2010-09-23

Day 1 of bottom paint

After getting hauled, Ventura Harbor Boatyard washed the hull and removed the rudders, props, and shafts. We've known our engine mounts were not in great shape for quite some time, but we've noticed during the trip down a significant amount of vibration and that they need to be replaced. After replacing the mounts, it requires the propshafts be re-aligned, and as long as those bits were apart it made sense to rebuild the shaft packings, inspect the cutlass bearings, and rebuild the props. Much work and expense, but will result in all the mechanics being inspected and rebuilt, so in good shape for many years to come.

After drying out the hull, the boatyard sanded down the old bottom paint, and after giving some more time for the hull to dry, found a weeping blister in the hull. After grinding, it was determined to be a previous repair of a blister that was poorly bonded to the hull, resulting in some water intrusion. Fortunately it was only into a small bit of the foam core, and dryed out within a few hours. Albert, one of the awesome guys at the yard, then reglassed and filled the void - when all done it will be one of the strongest parts of the boat!

While chipping off some more old paint, I found a couple more spots that needed to be ground and refilled - one was another poorly done previous repair, a second was a weeping blister which Albert ground down and found to be a non issue. After adding some epoxy filler to these spots, the bottom is in really good shape!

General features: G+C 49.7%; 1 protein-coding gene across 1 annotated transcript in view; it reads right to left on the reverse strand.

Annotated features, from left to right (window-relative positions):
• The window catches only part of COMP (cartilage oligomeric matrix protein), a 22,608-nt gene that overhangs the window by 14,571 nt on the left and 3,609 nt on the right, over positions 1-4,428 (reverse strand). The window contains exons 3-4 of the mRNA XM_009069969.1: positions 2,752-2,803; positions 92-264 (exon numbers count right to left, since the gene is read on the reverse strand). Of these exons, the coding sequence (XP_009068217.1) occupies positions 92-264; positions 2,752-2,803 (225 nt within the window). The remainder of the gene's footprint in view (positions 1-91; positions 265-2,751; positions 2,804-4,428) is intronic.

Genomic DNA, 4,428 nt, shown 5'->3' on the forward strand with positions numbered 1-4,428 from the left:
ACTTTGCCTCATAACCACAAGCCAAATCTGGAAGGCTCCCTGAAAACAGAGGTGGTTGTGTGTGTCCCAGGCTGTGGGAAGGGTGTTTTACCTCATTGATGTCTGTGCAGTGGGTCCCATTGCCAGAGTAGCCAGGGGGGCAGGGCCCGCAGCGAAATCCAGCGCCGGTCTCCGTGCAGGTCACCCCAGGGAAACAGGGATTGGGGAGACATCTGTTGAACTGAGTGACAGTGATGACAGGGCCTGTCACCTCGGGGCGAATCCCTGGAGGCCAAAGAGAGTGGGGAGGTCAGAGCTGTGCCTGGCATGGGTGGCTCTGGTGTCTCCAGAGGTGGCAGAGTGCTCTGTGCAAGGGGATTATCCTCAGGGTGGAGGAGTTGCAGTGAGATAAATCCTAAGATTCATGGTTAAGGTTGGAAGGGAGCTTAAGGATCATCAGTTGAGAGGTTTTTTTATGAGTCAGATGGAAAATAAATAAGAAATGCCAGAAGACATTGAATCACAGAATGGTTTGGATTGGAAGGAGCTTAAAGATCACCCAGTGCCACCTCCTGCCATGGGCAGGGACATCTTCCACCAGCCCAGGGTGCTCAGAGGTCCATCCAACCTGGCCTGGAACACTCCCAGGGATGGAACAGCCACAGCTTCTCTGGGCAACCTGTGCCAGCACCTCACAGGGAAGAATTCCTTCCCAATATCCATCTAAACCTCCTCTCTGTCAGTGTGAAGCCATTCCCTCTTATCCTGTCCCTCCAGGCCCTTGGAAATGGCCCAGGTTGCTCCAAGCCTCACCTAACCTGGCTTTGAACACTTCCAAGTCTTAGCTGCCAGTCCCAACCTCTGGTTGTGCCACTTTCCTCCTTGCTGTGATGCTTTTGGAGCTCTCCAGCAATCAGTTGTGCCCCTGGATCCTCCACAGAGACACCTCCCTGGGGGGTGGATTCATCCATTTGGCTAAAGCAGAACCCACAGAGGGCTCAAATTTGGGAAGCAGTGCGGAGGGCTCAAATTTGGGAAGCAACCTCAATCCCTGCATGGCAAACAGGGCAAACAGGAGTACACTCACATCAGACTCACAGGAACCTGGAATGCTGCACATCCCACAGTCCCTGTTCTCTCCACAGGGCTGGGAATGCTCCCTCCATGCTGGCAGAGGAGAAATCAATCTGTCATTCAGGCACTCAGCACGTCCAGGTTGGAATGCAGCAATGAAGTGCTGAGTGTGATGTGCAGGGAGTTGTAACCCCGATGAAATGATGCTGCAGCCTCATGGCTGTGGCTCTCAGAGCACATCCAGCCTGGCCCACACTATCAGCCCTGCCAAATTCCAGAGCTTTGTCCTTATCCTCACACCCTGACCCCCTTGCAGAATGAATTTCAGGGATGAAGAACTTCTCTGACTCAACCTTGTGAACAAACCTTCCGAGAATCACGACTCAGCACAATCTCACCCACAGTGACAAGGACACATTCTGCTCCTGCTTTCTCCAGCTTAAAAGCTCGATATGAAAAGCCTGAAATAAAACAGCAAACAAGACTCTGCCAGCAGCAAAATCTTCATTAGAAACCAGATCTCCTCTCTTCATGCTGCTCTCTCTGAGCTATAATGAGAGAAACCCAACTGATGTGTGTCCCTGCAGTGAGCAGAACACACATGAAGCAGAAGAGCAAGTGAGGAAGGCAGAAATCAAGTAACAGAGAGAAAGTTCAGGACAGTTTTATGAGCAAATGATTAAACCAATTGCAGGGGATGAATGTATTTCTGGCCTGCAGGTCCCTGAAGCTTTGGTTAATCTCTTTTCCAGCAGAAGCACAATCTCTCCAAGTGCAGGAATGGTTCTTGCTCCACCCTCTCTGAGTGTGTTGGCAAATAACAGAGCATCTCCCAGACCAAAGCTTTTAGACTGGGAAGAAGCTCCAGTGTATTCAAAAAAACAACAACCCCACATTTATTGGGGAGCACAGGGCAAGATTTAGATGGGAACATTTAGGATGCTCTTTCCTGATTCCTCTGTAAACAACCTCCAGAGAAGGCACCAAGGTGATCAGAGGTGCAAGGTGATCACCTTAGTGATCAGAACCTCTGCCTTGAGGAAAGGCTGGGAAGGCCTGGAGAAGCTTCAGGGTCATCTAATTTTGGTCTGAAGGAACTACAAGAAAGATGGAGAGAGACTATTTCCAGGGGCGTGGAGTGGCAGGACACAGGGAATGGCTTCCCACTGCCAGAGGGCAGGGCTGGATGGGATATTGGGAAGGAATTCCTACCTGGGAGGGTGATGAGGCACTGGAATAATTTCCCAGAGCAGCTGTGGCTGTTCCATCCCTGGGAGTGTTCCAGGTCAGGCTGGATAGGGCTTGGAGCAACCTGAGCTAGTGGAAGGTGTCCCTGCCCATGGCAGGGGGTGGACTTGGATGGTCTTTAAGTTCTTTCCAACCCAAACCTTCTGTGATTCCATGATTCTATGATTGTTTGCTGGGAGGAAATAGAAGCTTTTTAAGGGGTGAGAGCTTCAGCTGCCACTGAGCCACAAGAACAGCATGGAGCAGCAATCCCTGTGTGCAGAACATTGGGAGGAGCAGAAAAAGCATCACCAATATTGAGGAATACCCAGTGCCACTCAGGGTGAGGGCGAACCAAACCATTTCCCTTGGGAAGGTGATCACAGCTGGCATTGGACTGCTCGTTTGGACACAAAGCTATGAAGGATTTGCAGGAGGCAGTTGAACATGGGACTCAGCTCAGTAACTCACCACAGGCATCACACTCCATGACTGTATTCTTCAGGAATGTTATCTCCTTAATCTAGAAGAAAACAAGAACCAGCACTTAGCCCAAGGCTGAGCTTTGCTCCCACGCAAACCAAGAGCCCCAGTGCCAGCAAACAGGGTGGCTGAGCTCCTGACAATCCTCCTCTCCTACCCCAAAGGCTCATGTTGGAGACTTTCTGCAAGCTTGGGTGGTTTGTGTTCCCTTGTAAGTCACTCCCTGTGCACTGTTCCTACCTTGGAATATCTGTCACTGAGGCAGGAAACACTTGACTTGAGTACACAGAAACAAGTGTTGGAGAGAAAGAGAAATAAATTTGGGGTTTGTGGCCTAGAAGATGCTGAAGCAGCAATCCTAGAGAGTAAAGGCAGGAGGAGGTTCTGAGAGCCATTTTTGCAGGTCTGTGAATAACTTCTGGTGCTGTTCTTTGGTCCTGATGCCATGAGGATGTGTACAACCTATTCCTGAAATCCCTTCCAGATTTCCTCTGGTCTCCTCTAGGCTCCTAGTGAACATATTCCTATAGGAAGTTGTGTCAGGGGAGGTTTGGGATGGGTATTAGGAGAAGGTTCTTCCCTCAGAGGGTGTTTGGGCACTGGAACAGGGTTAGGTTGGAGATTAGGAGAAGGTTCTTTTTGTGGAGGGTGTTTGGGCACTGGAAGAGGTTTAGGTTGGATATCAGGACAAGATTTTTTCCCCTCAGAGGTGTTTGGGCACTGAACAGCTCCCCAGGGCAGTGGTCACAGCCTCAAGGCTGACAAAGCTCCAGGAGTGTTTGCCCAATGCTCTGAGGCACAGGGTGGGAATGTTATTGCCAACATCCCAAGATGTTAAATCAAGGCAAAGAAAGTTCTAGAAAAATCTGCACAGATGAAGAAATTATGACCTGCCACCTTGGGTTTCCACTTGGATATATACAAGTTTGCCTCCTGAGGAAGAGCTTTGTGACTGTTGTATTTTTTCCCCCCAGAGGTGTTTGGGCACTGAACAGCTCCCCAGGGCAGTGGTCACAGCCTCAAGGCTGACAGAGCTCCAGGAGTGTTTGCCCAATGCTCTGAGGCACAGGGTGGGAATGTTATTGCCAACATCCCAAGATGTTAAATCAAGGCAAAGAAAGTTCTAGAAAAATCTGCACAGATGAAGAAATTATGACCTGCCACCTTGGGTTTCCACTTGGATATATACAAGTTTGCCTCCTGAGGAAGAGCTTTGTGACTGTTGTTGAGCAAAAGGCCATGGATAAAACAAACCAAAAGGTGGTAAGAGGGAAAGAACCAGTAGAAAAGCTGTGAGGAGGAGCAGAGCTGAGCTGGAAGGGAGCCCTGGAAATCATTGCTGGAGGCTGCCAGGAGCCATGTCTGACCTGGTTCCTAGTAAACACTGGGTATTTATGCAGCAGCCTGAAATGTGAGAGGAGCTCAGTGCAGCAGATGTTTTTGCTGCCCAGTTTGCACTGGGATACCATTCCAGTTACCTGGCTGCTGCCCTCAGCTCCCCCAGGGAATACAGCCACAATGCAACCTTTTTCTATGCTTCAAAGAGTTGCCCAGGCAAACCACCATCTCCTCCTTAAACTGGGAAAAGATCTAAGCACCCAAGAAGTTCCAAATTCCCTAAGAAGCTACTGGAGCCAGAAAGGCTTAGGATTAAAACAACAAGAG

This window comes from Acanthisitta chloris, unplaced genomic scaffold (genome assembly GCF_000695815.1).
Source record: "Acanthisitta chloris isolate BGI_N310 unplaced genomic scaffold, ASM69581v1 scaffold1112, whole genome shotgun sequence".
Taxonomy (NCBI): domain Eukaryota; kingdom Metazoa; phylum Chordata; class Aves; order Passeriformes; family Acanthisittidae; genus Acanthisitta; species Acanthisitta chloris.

Today we started painting - with first coat on just the waterline and leading edges. Tomorrow, we'll have a full coat on the entire hull.

Here's a few pictures of painting:






Here's Albert preparing the blister void:

And for anyone who doesn't read our facebook, here's pictures of the blister repair. If you aren't familiar with fiberglass repairs, this looks a lot worse than it really is. In order to get good bonding and allow the core to dry out, the proper way to repair a wet blister is grind a large area out, then rebuild the hull from the inside out using fiberglass for the skin on both side, and solid epoxy filler for the core:

Here's another picture, after the inside skin was repaired and void filled with epoxy filler:

Things are progressing pretty well, though this has left us in Ventura longer than expected, with no car to get groceries (and everything is pretty far away from the marina). Engine mounts (R&D from PYI) and dripless shaft rebuild kits (PSS, also from PYI)  should arrive tomorrow, so the mechanical guys will start to reassemble all the propulsion bits soon. Once that and the painting is done we'll be ready to splash and head off to the Channel Islands, probably early next week!

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